Because of that, he said the Chinese Yuan will be a safer currency bet than the dollar. And what may even better is gold and silver: he’s hoping the price goes down on both so he can “pick up the phone and buy more.”
He’s also convinced Ben Bernanke, who he calls a “disaster,” will institute another round of quantitative easing, essentially printing money, later this year.
“They’re gonna bring it back because [Bernanke will] be terrified and Washington will be terrified,” he said. “There’s an election coming in November 2012. Washington’s gonna print more money.”
According to him “draconian” cuts will be needed to control U.S. debt:

Rogers comments come as a new poll reveals nearly half of Americans expect another Great Depression in the next 12 months.

Tuesday, June 7, 2011

Stocks Go Negative In Closing Minutes of Session

Bernanke's speech failed to reassure markets, and stocks went negative in the final moments. Amazing volte-face, after being higher throughout the entire day. Absolutely stunning reversal!

from WSJ:
NEW YORK—A gloomy economic assessment from Federal Reserve Chairman Ben Bernanke erased an earlier stock rally, sending major indexes in the final minutes of Tuesday's session to their fifth consecutive drop...
The sharp reversal came after Bernanke offered downbeat comments on the U.S. economy. He said economic growth has been "somewhat slower" than expected, although he added that the recovery should pick back up in the second half of 2011 despite recent signs of weakness.
Mr. Bernanke also said the recovery two years after the end of the recession remains "uneven" and that conditions—particularly in the labor market—remain troubled.
"The market is not buying what Bernanke is selling," said Keith Bliss, senior vice president at Cuttone & Co., a brokerage on the New York Stock Exchange floor. "He's not wowing the crowd."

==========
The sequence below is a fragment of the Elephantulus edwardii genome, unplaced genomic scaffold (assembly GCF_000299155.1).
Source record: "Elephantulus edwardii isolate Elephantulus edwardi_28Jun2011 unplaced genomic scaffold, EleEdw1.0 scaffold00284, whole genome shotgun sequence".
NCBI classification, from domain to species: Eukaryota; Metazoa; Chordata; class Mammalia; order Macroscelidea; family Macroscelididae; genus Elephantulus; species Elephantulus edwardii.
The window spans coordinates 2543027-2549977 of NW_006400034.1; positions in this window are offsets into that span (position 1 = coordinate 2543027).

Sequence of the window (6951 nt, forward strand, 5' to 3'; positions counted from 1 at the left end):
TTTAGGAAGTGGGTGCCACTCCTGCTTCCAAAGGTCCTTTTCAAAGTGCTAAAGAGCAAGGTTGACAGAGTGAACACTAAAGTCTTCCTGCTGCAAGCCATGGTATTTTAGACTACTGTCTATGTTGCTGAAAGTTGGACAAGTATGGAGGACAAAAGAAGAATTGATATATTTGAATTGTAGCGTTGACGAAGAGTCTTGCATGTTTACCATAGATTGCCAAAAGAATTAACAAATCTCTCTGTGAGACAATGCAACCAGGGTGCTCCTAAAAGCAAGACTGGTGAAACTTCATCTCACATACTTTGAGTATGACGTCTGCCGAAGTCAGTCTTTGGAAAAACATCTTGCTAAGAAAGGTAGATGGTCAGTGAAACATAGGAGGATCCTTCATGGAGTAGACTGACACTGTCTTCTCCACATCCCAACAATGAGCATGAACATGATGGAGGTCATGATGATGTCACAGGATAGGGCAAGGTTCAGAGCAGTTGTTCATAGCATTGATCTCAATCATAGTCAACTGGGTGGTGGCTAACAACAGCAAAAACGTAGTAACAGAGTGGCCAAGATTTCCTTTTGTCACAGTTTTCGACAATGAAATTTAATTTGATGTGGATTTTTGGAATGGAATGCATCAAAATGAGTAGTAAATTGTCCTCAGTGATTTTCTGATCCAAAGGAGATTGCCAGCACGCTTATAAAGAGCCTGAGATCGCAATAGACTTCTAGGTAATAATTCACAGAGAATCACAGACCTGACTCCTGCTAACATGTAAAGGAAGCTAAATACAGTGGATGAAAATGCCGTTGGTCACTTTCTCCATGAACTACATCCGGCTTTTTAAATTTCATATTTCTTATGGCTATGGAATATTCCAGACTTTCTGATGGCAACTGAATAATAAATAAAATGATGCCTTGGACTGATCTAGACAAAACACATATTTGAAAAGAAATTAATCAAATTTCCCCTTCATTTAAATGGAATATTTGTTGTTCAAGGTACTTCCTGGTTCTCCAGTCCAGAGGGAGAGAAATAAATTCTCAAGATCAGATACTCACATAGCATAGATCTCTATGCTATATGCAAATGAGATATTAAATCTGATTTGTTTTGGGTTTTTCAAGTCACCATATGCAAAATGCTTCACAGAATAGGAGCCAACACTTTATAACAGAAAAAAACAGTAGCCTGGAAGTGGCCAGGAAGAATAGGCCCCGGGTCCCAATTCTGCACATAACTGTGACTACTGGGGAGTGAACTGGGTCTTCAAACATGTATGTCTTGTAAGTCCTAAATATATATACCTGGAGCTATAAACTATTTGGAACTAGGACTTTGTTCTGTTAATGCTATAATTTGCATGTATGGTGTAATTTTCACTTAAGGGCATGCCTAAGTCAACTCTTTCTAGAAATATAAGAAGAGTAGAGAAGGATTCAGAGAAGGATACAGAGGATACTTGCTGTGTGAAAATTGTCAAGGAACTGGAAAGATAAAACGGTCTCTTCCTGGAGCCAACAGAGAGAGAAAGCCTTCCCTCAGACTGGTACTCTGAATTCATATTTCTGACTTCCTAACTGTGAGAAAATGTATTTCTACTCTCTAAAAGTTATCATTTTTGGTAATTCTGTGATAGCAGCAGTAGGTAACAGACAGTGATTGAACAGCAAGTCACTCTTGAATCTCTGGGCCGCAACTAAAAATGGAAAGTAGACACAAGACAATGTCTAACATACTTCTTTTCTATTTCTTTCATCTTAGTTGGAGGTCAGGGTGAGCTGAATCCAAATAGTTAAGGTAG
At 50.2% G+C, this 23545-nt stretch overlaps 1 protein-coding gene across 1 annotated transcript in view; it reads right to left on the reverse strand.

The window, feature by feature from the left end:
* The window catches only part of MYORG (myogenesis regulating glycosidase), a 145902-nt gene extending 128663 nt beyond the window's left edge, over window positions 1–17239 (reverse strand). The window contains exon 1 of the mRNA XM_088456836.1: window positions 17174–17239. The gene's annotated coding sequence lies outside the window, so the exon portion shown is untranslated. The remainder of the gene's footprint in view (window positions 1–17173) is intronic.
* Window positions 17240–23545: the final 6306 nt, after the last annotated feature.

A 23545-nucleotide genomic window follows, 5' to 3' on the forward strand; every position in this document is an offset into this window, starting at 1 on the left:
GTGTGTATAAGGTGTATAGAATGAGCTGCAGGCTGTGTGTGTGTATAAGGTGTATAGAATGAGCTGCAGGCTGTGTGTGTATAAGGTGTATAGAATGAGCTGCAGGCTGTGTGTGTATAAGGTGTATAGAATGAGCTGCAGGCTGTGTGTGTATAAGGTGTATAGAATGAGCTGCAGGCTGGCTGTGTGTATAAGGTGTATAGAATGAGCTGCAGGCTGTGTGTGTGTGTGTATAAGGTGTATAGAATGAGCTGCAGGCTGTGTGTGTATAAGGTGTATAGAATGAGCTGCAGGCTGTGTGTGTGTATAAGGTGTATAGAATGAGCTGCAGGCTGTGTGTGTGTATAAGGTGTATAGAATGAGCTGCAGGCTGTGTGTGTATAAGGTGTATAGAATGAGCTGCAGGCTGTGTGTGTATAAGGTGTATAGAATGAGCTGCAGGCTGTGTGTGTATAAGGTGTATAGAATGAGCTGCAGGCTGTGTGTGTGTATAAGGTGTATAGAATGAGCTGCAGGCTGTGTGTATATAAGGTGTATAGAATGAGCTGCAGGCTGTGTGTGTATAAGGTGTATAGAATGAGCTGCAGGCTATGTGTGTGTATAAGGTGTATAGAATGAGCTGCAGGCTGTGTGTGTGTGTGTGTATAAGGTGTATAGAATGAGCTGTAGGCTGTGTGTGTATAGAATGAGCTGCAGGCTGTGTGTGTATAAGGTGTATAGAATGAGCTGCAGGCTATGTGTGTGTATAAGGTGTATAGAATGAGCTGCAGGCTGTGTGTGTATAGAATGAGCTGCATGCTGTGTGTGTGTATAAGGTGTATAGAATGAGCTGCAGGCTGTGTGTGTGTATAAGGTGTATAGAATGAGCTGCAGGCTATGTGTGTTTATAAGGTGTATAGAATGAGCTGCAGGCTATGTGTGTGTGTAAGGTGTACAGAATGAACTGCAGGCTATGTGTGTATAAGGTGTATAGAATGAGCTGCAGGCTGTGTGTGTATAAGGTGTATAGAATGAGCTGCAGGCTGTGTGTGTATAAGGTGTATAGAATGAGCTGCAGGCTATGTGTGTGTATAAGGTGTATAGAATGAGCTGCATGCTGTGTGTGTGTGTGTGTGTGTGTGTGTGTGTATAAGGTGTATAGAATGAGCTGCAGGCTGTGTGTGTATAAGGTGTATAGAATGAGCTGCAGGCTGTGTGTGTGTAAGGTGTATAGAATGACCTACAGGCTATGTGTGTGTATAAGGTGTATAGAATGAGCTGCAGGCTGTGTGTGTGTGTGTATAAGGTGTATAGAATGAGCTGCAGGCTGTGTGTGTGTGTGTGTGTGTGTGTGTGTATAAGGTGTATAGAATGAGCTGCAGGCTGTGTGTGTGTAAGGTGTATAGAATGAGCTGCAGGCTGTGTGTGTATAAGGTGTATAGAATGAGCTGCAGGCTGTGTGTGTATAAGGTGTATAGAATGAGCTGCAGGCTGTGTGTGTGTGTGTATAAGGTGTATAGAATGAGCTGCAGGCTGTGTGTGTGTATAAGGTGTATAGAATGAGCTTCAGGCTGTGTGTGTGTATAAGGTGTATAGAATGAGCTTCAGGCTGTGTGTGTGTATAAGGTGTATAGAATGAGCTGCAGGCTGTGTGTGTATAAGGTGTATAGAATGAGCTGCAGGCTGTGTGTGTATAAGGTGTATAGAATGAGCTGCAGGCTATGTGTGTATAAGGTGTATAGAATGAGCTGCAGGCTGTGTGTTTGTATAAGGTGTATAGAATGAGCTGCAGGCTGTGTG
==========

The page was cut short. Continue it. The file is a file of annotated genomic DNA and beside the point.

Mr. Bernanke's comments follow a drumbeat of weak economic data and worries that the recovery is running out of steam. The government's disappointing jobs report last week came on the heels of several weak regional manufacturing reports and consumer-confidence data that have fueled anxiety on Wall Street.
"[Bernanke] certainly seemed to be a little more dour on the economy," said Jay Suskind, senior vice president at Duncan-Williams. "If you had to classify it, it's more glass half empty than glass half full."
The disappointing data, combined with the looming end of the Fed's bond-buying program, or "quantitative easing," has weighed on investor sentiment. Chatter on a third round of quantitative easing, or "QE3," has intensified in recent weeks as more investors are discussing whether the Fed may have to enact some new form of monetary support.

Stocks Lose All Gains

I haven't yet heard about Bernanke's speech this afternoon, but it appears that it has sent stocks tumbling. After being up 60-70 points the entire day, stocks have lost all gains and are back to flat for the day.

Monday, June 6, 2011

Chronic Unemployment Now Worse Than Great Depression

(CBS News)  There is an unfortunate adage for the unemployed: The longer folks are out of a job, the longer it takes them to find a new one.